An added complication to this centre v country tension is the rise of regionalism.

Anyone fancy some convening and brokering?
Anyone fancy some convening and brokering?

Bodies like the African Union and EU are becoming increasingly influential in promoting rights (eg the African Women’s Rights Protocol) and Human Rights will have to shift resources to respond. Working more at a regional level could at least help straddle the tensions between global and national.

A couple of extra thoughts on the comparison between debates in our two overlapping but different sectors:

One characteristic of human rights organizations is that they appear, at least from the outside, to promote starkly demand side approaches – people on the streets or lawyers in the courts demanding an ever-expanding range of rights. But a lot of the research on institutional reform and accountability that I have been covering in recent years suggests that both supply side (human rights courses for the police) and demand side are less productive than a ‘convening and brokering’ approach that brings all sides together to search for common solutions – could Amnesty do more of that without compromising its principles?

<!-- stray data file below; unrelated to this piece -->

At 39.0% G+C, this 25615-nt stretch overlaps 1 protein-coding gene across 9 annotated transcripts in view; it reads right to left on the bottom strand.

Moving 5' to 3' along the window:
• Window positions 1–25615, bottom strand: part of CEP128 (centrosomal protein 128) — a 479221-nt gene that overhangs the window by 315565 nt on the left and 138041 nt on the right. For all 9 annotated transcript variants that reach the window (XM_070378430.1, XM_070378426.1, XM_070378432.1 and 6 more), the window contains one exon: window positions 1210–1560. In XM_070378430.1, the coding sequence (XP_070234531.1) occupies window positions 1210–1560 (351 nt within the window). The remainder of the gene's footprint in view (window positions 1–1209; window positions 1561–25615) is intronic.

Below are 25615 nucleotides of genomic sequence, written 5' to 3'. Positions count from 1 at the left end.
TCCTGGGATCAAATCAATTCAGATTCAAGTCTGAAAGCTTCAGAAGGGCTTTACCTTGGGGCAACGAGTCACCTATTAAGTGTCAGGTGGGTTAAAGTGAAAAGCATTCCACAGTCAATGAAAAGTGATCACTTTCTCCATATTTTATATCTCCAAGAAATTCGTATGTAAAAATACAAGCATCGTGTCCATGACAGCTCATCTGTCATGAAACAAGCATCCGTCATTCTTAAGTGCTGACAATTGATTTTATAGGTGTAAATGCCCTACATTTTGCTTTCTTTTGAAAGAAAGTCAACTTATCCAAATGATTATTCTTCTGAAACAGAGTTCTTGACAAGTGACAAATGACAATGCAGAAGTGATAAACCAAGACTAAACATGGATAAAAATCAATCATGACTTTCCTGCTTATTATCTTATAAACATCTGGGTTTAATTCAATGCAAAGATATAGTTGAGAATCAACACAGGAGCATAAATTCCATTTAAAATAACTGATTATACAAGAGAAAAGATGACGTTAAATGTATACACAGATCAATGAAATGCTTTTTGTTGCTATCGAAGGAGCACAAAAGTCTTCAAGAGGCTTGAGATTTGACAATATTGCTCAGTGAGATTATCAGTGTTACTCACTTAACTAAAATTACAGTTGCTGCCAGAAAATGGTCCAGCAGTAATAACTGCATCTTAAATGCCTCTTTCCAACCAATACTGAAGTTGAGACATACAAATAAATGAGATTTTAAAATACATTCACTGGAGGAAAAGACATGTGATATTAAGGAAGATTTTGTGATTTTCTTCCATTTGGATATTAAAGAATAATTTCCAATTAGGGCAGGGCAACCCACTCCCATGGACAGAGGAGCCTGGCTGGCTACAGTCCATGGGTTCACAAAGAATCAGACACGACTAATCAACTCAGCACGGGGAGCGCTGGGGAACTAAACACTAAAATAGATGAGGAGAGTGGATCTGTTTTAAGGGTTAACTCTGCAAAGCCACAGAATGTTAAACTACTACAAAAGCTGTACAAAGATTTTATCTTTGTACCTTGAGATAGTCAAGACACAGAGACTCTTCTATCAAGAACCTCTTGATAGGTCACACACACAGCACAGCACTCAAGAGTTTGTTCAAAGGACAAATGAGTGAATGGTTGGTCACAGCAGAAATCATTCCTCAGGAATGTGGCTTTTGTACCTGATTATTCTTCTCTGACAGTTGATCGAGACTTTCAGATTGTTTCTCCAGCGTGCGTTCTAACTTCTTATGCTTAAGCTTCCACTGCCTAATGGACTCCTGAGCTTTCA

Finally, an interesting discussion on inequality, in light of the launch of Oxfam’s Even it Up campaign. I’ve written about what a focus on inequality adds to the traditional poverty reduction agenda, but if a human rights organization like Amnesty wanted to get serious about inequality, what would it do differently? Would it focus more on social cohesion, social contracts, and political capture by elites? Would we see Amnesty trying to reform the rules for election campaign financing? Interested in your suggestions on that one.